Traveling with Pets

Image of a seatbelt strap securing a pet carrier in a car.

According to a survey of pet owners by the American Animal Hospital Association (AAHA), more than 53% of dog and cats will travel with their owners. With the upcoming busy travel season, what are the best ways of traveling with your best friend?

It has been said that "an ounce of prevention is worth a pound of cure". For pet owners preparing to travel by plane or car, a few ounces of preparation and time will prevent future heartaches and frustrations on the trip. First, make sure that your pet has proper identification on him or her at all times. This can be something as simple as an ID tag on his collar, but a more permanent solution would be the use of an implantable microchip. Next, make sure you have copies of vaccination records and needed medications easily accessible during the trip. You might even ask your family veterinarian for a recommendation of an emergency hospital near your destination. And finally, do your homework. Some airlines and travel sites may require a health certificate for your pet. This document must be dated within 10 days of the start of your travels.

For pets who will be flying with their owners, good communication with the airlines is a must. In all cases, your four legged friend needs to be over 8 weeks old and weaned for at least 5 days. Most airlines will require the above mentioned health certificate and all recommend arriving at the airport early to insure the smooth check-in of your pet. Kennels that will be checked into the cargo area must be non-collapsible, large enough to allow the pet to stand and have a leak-proof bottom covered with absorbent material. Be sure to check the weather at home and at your destination. Some specific breeds and individual pets may not do well, especially during the warmer temperatures of summer. Airlines may refuse to transport pets if the temperature exceeds 85 degrees in the cargo hold or is less than 45 degrees anywhere along the itinerary. American Airlines, for example, requires a veterinarian's statement that the pet is acclimated to cold weather if the temperature drops below 45 degrees.

Many owners are very worried about the safety of their pets in flight and during boarding procedures. According to the website, www.dryfur.com, the majority of accidents and injuries that happen to pets are the result of poor quality carriers or kennels that are missing pieces. Again, a few moments of preparation by the owner can avoid a loss or death of their pet. And for those owners who have contemplated sedation for their pets, the answer is a resounding NO! The AVMA, and the American Humane Association both agree empathically that sedation during flight is a risk pet owners should not take.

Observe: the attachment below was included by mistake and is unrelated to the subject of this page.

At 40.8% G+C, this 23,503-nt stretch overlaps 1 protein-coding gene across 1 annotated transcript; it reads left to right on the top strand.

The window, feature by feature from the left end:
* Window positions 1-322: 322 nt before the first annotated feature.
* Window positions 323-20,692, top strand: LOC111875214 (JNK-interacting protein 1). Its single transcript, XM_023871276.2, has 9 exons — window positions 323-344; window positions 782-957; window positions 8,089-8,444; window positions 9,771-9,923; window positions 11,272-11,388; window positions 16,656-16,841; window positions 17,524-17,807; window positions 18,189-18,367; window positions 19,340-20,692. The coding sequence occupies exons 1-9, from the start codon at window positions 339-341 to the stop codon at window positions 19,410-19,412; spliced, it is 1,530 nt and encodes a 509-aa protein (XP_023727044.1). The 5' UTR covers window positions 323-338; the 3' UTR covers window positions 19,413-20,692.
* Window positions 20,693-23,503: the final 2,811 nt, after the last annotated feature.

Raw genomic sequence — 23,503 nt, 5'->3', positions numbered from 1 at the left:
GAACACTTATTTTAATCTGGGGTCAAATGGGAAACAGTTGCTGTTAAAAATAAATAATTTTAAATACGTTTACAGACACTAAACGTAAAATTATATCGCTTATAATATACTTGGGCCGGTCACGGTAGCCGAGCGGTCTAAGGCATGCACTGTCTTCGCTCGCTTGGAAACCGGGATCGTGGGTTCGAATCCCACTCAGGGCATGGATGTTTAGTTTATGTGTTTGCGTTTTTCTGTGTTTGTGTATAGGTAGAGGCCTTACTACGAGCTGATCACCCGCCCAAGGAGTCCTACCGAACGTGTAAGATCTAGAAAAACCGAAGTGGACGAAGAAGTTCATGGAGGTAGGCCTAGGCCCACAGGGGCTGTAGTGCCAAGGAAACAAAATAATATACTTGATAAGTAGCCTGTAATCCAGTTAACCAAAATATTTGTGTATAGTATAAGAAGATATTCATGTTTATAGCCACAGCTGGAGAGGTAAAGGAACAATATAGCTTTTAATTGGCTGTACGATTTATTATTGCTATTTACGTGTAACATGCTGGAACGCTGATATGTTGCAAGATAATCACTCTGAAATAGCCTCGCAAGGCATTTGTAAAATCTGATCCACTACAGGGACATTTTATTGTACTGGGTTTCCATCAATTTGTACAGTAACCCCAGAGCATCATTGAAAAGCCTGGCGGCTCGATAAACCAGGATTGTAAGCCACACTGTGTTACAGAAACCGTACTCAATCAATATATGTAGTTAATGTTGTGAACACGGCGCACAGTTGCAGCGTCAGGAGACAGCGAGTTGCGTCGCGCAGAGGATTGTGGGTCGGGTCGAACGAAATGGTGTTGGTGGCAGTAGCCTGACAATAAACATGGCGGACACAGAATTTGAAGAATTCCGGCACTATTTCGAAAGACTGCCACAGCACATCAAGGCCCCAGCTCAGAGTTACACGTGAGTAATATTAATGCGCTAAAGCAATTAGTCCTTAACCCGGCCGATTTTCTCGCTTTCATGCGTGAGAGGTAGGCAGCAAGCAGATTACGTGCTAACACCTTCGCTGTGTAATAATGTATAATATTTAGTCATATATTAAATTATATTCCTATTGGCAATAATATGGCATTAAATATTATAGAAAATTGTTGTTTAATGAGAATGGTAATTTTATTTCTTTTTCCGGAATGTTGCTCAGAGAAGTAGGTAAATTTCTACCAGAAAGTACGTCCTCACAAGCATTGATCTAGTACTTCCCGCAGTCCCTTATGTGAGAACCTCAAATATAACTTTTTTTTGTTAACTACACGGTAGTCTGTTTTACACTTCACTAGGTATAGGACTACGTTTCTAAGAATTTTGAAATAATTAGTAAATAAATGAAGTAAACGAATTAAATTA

Traveling by car may be less complex than air travel, but due to the longer time frames, owners need to plan rest stops and exercise times for their animal companions. The AVMA recommends that you keep a jug of fresh water in the car to avoid times when reliable water sources may not be available. Pets will travel better with small amounts of food and water in their system frequently rather than allowing the pet to eat his or her normal ration. Cats should be kept in carriers or cages during travel to avoid potential accidents if the pet gets "underfoot" of the driver.

When you reach your destination, be sure that you are aware of pet-friendly hotels and campsites in the area. Also, veterinary and animal experts recommend owners to be "considerate" and have a kennel or crate available. There are many sites online that can help you find lodging that allow pets. At www.petswelcome.com, over 25,000 hotels and other locations that allow pets are listed. For owners who will be camping with their dogs, veterinarians recommend the application of a topical flea and tick preventative to help avoid bringing home any unwanted guests.

So, as the busy travel season gets underway, remember that many problems and potential injuries can easily be avoided with a little bit of preparation and homework.

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  • ""Everyone at Good Hands is wonderful and gives our sweet girl the best care. They are always very friendly and helpful and will answer all of your questions. They give practical advice for all of your pet's issues. They have worked hard to keep our pet healthy, and even stayed open late when our our dog was a puppy and needed some help. If an issue comes up they work to see us as quickly as possible. I am thankful for everybody at Good Hands Vet!🐾""
    Jessica Elliott
  • ""Good Hands has cared for our dogs since 2005, both for grooming and health care. They were very caring when our first dog passed away. Their groomer is excellent. All the staff and doctors are great. Wouldn’t go anywhere else!""
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  • ""Dr. David is amazing 🤩 such a great man who took the time to discuss our GSD with Mid-Stage DM. He answered all of our questions and asked if we had any concerns. We have been with Good Hands for over 7 years. Great hospital, with an awesome staff.
    A++ Rating!""
    Cindy McKenzie
  • ""We were referred to Good Hands by another vet due to no openings and the nature of our kitty's condition. Dr. Falany and the staff members we dealt with were compassionate, informative, organized, respectful & caring. The facility is clean & they followed Covid protocol.""
    Janean G.
  • "I love this place! You really do walk in as a client and leave as a friend! They have empathy when appropriate and always answer my questions! Good hands? I'd say EXCELLENT hands!! No better place to go for the lifetime of your fur babies!!"
    Karah H. Athens, GA